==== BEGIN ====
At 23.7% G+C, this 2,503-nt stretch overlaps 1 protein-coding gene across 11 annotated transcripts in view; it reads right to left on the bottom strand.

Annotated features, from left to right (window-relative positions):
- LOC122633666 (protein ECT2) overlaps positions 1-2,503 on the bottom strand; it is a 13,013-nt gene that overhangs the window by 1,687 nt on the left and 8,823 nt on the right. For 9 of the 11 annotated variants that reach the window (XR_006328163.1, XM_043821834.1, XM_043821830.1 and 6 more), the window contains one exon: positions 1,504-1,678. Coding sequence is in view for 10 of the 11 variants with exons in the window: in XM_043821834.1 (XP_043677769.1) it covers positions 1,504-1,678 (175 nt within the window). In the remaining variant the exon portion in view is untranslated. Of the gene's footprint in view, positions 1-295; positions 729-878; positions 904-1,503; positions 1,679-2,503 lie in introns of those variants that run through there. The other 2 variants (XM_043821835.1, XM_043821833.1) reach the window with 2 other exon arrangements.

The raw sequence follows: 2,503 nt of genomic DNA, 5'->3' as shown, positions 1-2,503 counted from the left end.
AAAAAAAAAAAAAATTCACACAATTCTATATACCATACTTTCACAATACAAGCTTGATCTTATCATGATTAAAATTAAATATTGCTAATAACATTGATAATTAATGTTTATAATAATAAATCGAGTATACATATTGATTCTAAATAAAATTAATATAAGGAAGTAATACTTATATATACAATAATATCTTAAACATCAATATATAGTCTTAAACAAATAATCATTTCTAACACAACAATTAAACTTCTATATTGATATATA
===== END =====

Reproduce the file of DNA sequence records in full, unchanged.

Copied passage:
At 23.7% G+C, this 2,503-nt stretch overlaps 1 protein-coding gene across 11 annotated transcripts in view; it reads right to left on the bottom strand.

Annotated features, from left to right (window-relative positions):
- LOC122633666 (protein ECT2) overlaps positions 1-2,503 on the bottom strand; it is a 13,013-nt gene that overhangs the window by 1,687 nt on the left and 8,823 nt on the right. For 9 of the 11 annotated variants that reach the window (XR_006328163.1, XM_043821834.1, XM_043821830.1 and 6 more), the window contains one exon: positions 1,504-1,678. Coding sequence is in view for 10 of the 11 variants with exons in the window: in XM_043821834.1 (XP_043677769.1) it covers positions 1,504-1,678 (175 nt within the window). In the remaining variant the exon portion in view is untranslated. Of the gene's footprint in view, positions 1-295; positions 729-878; positions 904-1,503; positions 1,679-2,503 lie in introns of those variants that run through there. The other 2 variants (XM_043821835.1, XM_043821833.1) reach the window with 2 other exon arrangements.

The raw sequence follows: 2,503 nt of genomic DNA, 5'->3' as shown, positions 1-2,503 counted from the left end.
AAAAAAAAAAAAAATTCACACAATTCTATATACCATACTTTCACAATACAAGCTTGATCTTATCATGATTAAAATTAAATATTGCTAATAACATTGATAATTAATGTTTATAATAATAAATCGAGTATACATATTGATTCTAAATAAAATTAATATAAGGAAGTAATACTTATATATACAATAATATCTTAAACATCAATATATAGTCTTAAACAAATAATCATTTCTAACACAACAATTAAACTTCTATATTGATATATA